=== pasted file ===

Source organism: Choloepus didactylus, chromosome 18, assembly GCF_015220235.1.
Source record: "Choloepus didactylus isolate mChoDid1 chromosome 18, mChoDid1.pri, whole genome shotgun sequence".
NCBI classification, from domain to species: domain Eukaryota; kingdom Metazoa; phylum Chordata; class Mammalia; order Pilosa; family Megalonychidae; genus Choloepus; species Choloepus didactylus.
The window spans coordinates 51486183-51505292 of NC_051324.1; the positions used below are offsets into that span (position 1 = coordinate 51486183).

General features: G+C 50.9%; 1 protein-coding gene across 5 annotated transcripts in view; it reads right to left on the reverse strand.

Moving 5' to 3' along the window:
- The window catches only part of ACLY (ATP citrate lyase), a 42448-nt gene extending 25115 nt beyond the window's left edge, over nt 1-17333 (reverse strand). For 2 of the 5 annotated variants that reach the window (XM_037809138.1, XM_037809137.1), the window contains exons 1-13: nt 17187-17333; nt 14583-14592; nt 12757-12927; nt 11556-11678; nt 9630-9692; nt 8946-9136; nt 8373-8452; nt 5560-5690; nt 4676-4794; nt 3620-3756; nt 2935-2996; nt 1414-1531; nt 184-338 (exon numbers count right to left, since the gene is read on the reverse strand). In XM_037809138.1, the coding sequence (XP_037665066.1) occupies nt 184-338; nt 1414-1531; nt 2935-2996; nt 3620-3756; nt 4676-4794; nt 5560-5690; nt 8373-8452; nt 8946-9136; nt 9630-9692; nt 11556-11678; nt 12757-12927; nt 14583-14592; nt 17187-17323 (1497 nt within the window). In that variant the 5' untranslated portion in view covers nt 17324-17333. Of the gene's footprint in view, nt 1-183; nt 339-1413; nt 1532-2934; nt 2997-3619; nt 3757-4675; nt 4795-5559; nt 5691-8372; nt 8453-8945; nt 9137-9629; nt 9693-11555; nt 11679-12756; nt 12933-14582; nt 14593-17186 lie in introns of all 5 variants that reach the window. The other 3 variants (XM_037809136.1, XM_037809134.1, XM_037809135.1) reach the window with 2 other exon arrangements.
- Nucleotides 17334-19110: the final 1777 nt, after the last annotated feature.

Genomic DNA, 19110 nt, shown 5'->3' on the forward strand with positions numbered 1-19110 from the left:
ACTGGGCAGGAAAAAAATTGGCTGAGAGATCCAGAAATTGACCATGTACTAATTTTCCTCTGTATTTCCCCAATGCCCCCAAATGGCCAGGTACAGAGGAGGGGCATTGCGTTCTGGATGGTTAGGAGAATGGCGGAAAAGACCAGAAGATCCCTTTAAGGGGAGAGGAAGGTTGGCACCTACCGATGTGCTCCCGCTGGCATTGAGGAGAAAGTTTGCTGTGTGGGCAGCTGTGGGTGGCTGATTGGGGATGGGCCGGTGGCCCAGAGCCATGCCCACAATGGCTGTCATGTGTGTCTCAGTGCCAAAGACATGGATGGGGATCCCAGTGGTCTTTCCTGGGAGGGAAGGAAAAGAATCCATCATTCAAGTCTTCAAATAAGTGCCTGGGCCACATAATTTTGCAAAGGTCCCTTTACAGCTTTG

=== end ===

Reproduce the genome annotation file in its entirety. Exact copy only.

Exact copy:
Source organism: Choloepus didactylus, chromosome 18, assembly GCF_015220235.1.
Source record: "Choloepus didactylus isolate mChoDid1 chromosome 18, mChoDid1.pri, whole genome shotgun sequence".
NCBI classification, from domain to species: domain Eukaryota; kingdom Metazoa; phylum Chordata; class Mammalia; order Pilosa; family Megalonychidae; genus Choloepus; species Choloepus didactylus.
The window spans coordinates 51486183-51505292 of NC_051324.1; the positions used below are offsets into that span (position 1 = coordinate 51486183).

General features: G+C 50.9%; 1 protein-coding gene across 5 annotated transcripts in view; it reads right to left on the reverse strand.

Moving 5' to 3' along the window:
- The window catches only part of ACLY (ATP citrate lyase), a 42448-nt gene extending 25115 nt beyond the window's left edge, over nt 1-17333 (reverse strand). For 2 of the 5 annotated variants that reach the window (XM_037809138.1, XM_037809137.1), the window contains exons 1-13: nt 17187-17333; nt 14583-14592; nt 12757-12927; nt 11556-11678; nt 9630-9692; nt 8946-9136; nt 8373-8452; nt 5560-5690; nt 4676-4794; nt 3620-3756; nt 2935-2996; nt 1414-1531; nt 184-338 (exon numbers count right to left, since the gene is read on the reverse strand). In XM_037809138.1, the coding sequence (XP_037665066.1) occupies nt 184-338; nt 1414-1531; nt 2935-2996; nt 3620-3756; nt 4676-4794; nt 5560-5690; nt 8373-8452; nt 8946-9136; nt 9630-9692; nt 11556-11678; nt 12757-12927; nt 14583-14592; nt 17187-17323 (1497 nt within the window). In that variant the 5' untranslated portion in view covers nt 17324-17333. Of the gene's footprint in view, nt 1-183; nt 339-1413; nt 1532-2934; nt 2997-3619; nt 3757-4675; nt 4795-5559; nt 5691-8372; nt 8453-8945; nt 9137-9629; nt 9693-11555; nt 11679-12756; nt 12933-14582; nt 14593-17186 lie in introns of all 5 variants that reach the window. The other 3 variants (XM_037809136.1, XM_037809134.1, XM_037809135.1) reach the window with 2 other exon arrangements.
- Nucleotides 17334-19110: the final 1777 nt, after the last annotated feature.

Genomic DNA, 19110 nt, shown 5'->3' on the forward strand with positions numbered 1-19110 from the left:
ACTGGGCAGGAAAAAAATTGGCTGAGAGATCCAGAAATTGACCATGTACTAATTTTCCTCTGTATTTCCCCAATGCCCCCAAATGGCCAGGTACAGAGGAGGGGCATTGCGTTCTGGATGGTTAGGAGAATGGCGGAAAAGACCAGAAGATCCCTTTAAGGGGAGAGGAAGGTTGGCACCTACCGATGTGCTCCCGCTGGCATTGAGGAGAAAGTTTGCTGTGTGGGCAGCTGTGGGTGGCTGATTGGGGATGGGCCGGTGGCCCAGAGCCATGCCCACAATGGCTGTCATGTGTGTCTCAGTGCCAAAGACATGGATGGGGATCCCAGTGGTCTTTCCTGGGAGGGAAGGAAAAGAATCCATCATTCAAGTCTTCAAATAAGTGCCTGGGCCACATAATTTTGCAAAGGTCCCTTTACAGCTTTG